giving the company a wide birth. But we don't think Shigeta
really cares now. Just last week the company released its
6-monthly financial statement that although there was a
drop in profits, nonetheless, the firm managed to earn a
small but respectable operating profit of JPY12.6bn
(US$122m) on sales of JPY223.1bn (US$2.166bn). Ironically,
much of the improvement is coming from the sales of cell
phones for KDDI and who else? Softbank. On a consolidated
basis, it also looks like some of the old investments are
coming good as well.

So it may have taken a biblical 7 years to Hikari Tsushin
to come right, the moral of this story is simple, when the
going gets rough, bet on the jockey, not the horse.

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+++ NEWS

- Foreigner crimes down
- High-cost office space demand softening
- Overseas M&A predicted to rise
- JAT shares up after foreign ownership OK'd
- High-speed Internet satellite

-> Foreigner crimes down

The National Police Agency said that the number of crimes
committed by foreigners in Japan last year fell by 10.8%
from 2006. The total number of crimes were 35,800, of which
25,753 cases involved actual physical crimes (versus
overstayers). Amazingly, while the number of crimes has
dropped, the NPA reckons it needs to crack down even
further on foreigners to prevent a return to the peak
figures recorded in 2005. ***Ed: Why don't they spend some
time cracking down on domestic child abuse instead?**
(Source: TT commentary from, Feb 28, 2008)

-> High-cost office space demand softening

We predicted the top of the office market in mid-2007, when
it was obvious that most Japanese companies could not
afford the exorbitant rents being asked for downtown
A-class office buildings. Now it's official. According to
office realtor companies interviewed by the Nikkei, demand
for space priced at JPY50,000/m3 or higher began to
noticeably soften at the beginning of this year. As a
result, some new A-grade buildings downtown now have
significant amounts of unoccupied space, pushing the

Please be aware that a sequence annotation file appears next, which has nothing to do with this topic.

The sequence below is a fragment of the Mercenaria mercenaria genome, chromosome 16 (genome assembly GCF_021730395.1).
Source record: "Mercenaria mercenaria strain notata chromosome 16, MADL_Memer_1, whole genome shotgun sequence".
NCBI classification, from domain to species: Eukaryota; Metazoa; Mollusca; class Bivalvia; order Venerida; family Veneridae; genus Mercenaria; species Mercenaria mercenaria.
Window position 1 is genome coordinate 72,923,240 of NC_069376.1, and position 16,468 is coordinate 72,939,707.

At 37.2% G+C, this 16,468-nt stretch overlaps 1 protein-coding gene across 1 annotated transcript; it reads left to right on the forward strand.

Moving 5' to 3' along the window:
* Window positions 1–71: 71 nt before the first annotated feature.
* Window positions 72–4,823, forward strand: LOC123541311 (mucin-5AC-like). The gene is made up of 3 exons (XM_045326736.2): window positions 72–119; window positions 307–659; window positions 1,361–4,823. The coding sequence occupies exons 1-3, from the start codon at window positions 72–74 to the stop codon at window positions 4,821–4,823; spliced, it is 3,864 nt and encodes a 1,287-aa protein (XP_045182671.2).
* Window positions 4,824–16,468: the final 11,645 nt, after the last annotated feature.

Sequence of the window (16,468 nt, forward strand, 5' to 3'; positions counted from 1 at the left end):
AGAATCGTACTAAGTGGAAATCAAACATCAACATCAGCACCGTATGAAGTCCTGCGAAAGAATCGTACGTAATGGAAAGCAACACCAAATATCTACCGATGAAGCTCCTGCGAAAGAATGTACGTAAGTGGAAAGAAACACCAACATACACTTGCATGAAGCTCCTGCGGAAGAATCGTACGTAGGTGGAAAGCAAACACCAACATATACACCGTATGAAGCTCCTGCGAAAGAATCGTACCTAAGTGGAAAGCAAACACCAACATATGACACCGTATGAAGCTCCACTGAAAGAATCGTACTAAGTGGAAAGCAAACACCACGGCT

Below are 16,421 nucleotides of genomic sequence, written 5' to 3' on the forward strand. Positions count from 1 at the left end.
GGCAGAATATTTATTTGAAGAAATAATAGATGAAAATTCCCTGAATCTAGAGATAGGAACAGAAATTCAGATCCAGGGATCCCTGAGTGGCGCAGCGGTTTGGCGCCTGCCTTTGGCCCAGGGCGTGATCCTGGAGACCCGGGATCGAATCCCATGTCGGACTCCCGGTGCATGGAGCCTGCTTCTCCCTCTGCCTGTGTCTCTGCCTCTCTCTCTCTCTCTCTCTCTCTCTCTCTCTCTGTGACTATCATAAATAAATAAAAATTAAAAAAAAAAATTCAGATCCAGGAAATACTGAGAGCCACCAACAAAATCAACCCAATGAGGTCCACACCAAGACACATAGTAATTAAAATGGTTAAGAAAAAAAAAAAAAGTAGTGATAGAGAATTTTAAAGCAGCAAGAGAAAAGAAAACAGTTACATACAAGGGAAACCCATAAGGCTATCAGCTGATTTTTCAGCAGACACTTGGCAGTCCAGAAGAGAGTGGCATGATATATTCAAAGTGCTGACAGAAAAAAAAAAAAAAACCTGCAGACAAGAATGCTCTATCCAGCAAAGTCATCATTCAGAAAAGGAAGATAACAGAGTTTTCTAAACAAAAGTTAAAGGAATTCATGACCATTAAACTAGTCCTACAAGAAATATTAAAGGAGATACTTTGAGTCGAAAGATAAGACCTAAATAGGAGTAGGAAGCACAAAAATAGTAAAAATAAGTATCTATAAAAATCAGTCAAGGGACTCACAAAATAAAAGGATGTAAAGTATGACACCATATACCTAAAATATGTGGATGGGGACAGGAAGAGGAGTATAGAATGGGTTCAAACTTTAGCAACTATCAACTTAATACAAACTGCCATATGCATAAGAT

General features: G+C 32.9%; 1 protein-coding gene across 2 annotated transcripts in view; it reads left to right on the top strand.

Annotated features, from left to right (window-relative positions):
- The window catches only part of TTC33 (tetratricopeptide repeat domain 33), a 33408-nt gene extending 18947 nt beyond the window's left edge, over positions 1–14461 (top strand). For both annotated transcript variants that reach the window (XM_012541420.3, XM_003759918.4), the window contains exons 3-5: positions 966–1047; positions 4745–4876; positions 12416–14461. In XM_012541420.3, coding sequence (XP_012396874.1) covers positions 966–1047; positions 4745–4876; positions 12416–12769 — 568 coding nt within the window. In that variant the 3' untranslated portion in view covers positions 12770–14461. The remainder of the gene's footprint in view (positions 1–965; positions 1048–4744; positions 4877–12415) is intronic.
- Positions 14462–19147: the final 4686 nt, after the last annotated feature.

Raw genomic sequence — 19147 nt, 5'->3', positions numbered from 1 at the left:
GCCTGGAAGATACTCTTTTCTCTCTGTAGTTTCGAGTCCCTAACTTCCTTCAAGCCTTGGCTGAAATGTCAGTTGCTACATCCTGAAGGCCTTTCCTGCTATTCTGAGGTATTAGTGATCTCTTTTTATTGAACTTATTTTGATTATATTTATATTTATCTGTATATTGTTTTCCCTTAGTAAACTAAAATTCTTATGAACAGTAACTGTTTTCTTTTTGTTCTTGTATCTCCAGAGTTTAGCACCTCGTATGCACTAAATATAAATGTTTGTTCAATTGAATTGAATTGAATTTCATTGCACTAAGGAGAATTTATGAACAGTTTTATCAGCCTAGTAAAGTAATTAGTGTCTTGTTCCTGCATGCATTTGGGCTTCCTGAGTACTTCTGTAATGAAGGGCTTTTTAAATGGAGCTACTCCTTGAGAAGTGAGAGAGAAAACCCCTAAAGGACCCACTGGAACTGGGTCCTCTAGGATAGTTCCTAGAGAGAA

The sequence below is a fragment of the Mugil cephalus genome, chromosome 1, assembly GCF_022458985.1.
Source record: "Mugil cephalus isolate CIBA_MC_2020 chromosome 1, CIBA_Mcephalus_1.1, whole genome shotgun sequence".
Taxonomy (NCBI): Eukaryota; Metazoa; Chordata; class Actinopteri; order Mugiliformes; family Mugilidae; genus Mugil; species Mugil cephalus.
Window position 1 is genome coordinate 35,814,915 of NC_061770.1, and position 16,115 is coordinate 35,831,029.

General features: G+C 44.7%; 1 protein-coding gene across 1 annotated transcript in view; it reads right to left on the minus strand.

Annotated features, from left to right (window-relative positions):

vacancy rate for these types of buildings up to 5%. Overall
office vacancy rates in downtown Tokyo are still low, at
around 1.75%. ***Ed: 3% is considered the point at which
the pendulum swings to become a buyer's market.** (Source:
TT commentary from, Feb 27, 2008)

-> Overseas M&A predicted to rise

Reuters has a good article speculating that the conditions
are ripe for Japanese firms to go on the M&A hunt overseas
again. It has been more than a decade since Japanese firms
were in as good financial condition as they are now.
Reuters points out that Japanese majors are cash-rich, the
yen is at its strongest in 3 years, and investments in
companies in the Western world in particular have virtually
frozen. According to Thomson Financial, Japanese foreign
acquisitions rose last year, up more than 100% from 2003,
to reach 349 deals worth US$25bn. (Source: TT commentary
from, Feb 28, 2008)

-> JAT shares up after foreign ownership OK'd

With the apparent decision by government not to limit
foreign ownership of Japanese airport terminal operators to
less than 30%, the shares of Japan Airport Terminal (JAT)
jumped 8.6% overnight. The move to possibly limit foreign
ownership to less than 20% was prompted by Australian asset
manager Macquarie Airports and related investors acquiring
19.89% of JAT. Macquarie Airports' owns 72% of Sydney
Airport, 54% of Brussels Airport, 32% of the UK's Bristol
International Airport, and 53% of Copenhagen Airport.
(Source: TT commentary from, Feb 28, 2008)

-> High-speed Internet satellite

The National Institute of Information and Communications
Technology has launched a new communications satellite
whose purpose is to provide a shadow high-speed Internet
network to rural users unable to take advantage of the
nation's already formidable fiber optic network. The Kizuna
satellite was launched Saturday last week and will provide
-- get this -- broadband download speeds of up to 155Mbps
and upload speeds of up to 6Mbps! Pricing for the new
service is not yet disclosed but is expected to be on a par
with NTT's existing 100Mbps fiber service, which currently
sells for about JPY4,500/month. ***Ed: Life among the rice
paddies will never be the same again.** (Source: TT
commentary from, Feb 25, 2008)

NOTE: Broken links
Many online news sources remove their articles after just a
few days of posting them, thus breaking our links -- we
apologize for the inconvenience.